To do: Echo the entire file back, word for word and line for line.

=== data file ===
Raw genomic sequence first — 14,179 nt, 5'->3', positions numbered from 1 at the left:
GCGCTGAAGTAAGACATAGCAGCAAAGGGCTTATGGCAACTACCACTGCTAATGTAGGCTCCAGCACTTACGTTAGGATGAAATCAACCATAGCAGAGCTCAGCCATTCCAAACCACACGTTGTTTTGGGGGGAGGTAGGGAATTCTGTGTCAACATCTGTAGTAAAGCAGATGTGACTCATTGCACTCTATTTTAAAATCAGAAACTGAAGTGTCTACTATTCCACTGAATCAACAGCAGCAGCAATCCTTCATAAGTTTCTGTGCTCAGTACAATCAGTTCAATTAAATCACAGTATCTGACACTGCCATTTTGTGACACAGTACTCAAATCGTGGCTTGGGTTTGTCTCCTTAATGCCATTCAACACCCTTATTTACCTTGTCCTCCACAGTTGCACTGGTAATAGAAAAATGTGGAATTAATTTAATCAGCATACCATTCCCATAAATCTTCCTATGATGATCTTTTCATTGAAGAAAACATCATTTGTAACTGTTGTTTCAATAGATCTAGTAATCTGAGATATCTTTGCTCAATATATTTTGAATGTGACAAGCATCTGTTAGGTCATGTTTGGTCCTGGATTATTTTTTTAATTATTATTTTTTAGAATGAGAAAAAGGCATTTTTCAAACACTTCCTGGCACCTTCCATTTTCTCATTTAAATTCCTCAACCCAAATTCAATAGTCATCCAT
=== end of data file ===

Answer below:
Raw genomic sequence first — 14,179 nt, 5'->3', positions numbered from 1 at the left:
GCGCTGAAGTAAGACATAGCAGCAAAGGGCTTATGGCAACTACCACTGCTAATGTAGGCTCCAGCACTTACGTTAGGATGAAATCAACCATAGCAGAGCTCAGCCATTCCAAACCACACGTTGTTTTGGGGGGAGGTAGGGAATTCTGTGTCAACATCTGTAGTAAAGCAGATGTGACTCATTGCACTCTATTTTAAAATCAGAAACTGAAGTGTCTACTATTCCACTGAATCAACAGCAGCAGCAATCCTTCATAAGTTTCTGTGCTCAGTACAATCAGTTCAATTAAATCACAGTATCTGACACTGCCATTTTGTGACACAGTACTCAAATCGTGGCTTGGGTTTGTCTCCTTAATGCCATTCAACACCCTTATTTACCTTGTCCTCCACAGTTGCACTGGTAATAGAAAAATGTGGAATTAATTTAATCAGCATACCATTCCCATAAATCTTCCTATGATGATCTTTTCATTGAAGAAAACATCATTTGTAACTGTTGTTTCAATAGATCTAGTAATCTGAGATATCTTTGCTCAATATATTTTGAATGTGACAAGCATCTGTTAGGTCATGTTTGGTCCTGGATTATTTTTTTAATTATTATTTTTTAGAATGAGAAAAAGGCATTTTTCAAACACTTCCTGGCACCTTCCATTTTCTCATTTAAATTCCTCAACCCAAATTCAATAGTCATCCAT